Ella, an adoptee from Nevada, said “In 2014, I found out at age 60 that I did not have citizenship when I applied for survivorship benefits after my husband died. We had been married for 33 years. The Social Security office told me they could do nothing for my situation. Without those benefits, I was close to being evicted from my home.” Luckily, Ella’s U.S. Senator stepped in and she was able to secure citizenship this past July, but thousands of others still need help.
Our country allows US citizens to adopt children without the protection of citizenship for all adoptees. Adoption is supposed to provide for the best interests of a child. A secure home must include citizenship. Will you help protect adopted children? We are asking for your support in advocating for the Adoptee Citizenship Act (ACA) .
Did you know, when a US citizen adopts a child, that child may not become a US citizen?
We are asking for your support to help pass the Adoptee Citizenship Act.
Under the Child Citizenship Act, some adopted children were given automatic citizenship, but an estimated 35,000-50,000 were not. Of these at least 20,000 are Korean American. Now adults, these adoptees are barred from government services and benefits and live in fear of deportation.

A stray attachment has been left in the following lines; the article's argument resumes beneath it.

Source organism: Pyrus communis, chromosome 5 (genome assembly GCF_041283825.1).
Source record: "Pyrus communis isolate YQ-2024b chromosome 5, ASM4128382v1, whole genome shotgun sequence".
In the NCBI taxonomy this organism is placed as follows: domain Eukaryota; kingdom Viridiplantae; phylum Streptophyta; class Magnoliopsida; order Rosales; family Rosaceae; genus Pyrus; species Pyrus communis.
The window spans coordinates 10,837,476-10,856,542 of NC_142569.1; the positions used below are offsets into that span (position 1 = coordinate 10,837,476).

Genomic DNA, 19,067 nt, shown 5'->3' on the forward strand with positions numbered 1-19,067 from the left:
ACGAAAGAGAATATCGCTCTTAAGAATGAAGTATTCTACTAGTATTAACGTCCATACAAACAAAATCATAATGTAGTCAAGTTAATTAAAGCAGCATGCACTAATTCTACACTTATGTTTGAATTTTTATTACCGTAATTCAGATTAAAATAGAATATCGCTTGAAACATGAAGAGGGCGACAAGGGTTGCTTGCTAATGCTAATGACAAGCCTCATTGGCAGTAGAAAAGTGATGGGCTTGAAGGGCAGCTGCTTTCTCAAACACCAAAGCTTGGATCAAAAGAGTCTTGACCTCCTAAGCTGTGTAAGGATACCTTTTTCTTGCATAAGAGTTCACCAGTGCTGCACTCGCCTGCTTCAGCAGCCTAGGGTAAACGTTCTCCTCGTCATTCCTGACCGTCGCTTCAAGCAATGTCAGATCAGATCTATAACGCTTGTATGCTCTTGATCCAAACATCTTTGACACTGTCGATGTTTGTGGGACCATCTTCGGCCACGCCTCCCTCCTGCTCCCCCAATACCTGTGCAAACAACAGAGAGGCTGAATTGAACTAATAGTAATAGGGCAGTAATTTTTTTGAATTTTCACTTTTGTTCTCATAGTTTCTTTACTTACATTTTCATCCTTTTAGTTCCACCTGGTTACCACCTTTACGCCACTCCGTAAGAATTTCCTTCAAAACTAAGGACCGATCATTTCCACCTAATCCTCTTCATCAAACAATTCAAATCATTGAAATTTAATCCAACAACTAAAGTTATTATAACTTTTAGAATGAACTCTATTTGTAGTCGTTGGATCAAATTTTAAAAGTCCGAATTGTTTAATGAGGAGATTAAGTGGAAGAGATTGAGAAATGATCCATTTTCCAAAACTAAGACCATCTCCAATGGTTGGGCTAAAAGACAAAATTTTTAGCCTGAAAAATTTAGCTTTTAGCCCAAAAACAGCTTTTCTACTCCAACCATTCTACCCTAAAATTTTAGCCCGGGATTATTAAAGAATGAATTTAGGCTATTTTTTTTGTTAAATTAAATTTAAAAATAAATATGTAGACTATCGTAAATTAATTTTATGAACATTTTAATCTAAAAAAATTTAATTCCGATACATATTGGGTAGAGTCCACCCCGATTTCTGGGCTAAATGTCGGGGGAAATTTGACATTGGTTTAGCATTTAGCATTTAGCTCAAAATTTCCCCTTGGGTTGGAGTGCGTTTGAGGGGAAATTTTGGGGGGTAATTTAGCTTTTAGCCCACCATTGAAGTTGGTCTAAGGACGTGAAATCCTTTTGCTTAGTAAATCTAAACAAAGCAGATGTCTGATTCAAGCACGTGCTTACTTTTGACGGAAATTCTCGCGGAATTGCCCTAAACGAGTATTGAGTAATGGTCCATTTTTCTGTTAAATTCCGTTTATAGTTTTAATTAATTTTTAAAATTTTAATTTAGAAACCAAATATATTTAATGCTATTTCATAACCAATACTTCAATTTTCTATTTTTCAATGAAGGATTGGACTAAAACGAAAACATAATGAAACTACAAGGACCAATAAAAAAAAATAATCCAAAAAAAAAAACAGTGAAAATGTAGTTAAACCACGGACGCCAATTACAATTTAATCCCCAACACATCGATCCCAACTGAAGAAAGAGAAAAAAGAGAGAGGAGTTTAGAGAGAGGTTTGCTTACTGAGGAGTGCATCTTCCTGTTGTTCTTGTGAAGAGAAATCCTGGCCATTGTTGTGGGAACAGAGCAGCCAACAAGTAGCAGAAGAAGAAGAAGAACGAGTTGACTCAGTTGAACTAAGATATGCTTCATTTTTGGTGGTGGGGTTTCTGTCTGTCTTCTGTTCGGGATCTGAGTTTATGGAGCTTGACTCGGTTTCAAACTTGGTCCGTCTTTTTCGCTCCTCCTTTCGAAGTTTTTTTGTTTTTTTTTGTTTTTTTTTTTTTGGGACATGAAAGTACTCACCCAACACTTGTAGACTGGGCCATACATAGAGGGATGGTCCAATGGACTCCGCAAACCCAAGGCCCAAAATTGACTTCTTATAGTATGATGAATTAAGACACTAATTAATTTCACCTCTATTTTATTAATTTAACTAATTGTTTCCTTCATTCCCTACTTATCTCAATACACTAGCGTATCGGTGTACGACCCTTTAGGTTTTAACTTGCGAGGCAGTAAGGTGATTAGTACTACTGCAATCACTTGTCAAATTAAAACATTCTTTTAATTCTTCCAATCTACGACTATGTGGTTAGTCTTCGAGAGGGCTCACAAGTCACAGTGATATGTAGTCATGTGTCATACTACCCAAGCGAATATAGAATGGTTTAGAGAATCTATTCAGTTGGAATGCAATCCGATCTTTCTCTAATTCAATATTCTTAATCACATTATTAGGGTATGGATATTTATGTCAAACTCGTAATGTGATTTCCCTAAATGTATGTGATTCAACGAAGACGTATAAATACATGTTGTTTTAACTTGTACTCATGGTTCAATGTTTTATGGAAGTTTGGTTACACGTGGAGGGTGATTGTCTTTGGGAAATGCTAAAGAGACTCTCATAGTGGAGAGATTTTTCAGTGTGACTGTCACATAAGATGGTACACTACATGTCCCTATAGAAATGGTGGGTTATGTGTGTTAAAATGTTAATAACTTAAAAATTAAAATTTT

They face these issues as no fault of their own. Some are stateless, without citizenship in any country. Sara, adopted from Iran remembers her early childhood this way, “hunger and the fear of biting rats was constant in my orphanage in Iran. I don’t carry any emotional scars but the scars on my body are a testimonial of the time spent there. My first childhood memory was my flight to the United States at 3 years old to begin my new life with my adoptive family. In 1974, my adoption was finalized in the courts and my father’s attorney assured him that all the necessary forms, calls to immigration and social security were complete. I am proud of my father who was a retired Lieutenant Colonel in the Air Force and a Prisoner of War in WWII. He instilled pride and taught me what it meant to be an American. He survived two years held captive in Germany and a death march to freedom. My father passed away in 2001, before finding out I was not considered an American citizen. In 2008, I applied for a passport and it was the first time that I was told that I wasn’t a citizen in the only country that I have known. I heard the strong and hurtful words from an attorney, “you are deportable to Iran.”
The Adoptee Rights Campaign is a grassroots coalition working to give adopted children equal rights through passage of the Adoptee Citizenship Act. We need help from citizens who care about adoptees and want to make a difference. For more information or to join our team of advocates, please visit: the Adoptee Rights Campaign or email. #CitizenshipForAllAdoptees
Thank you for your support.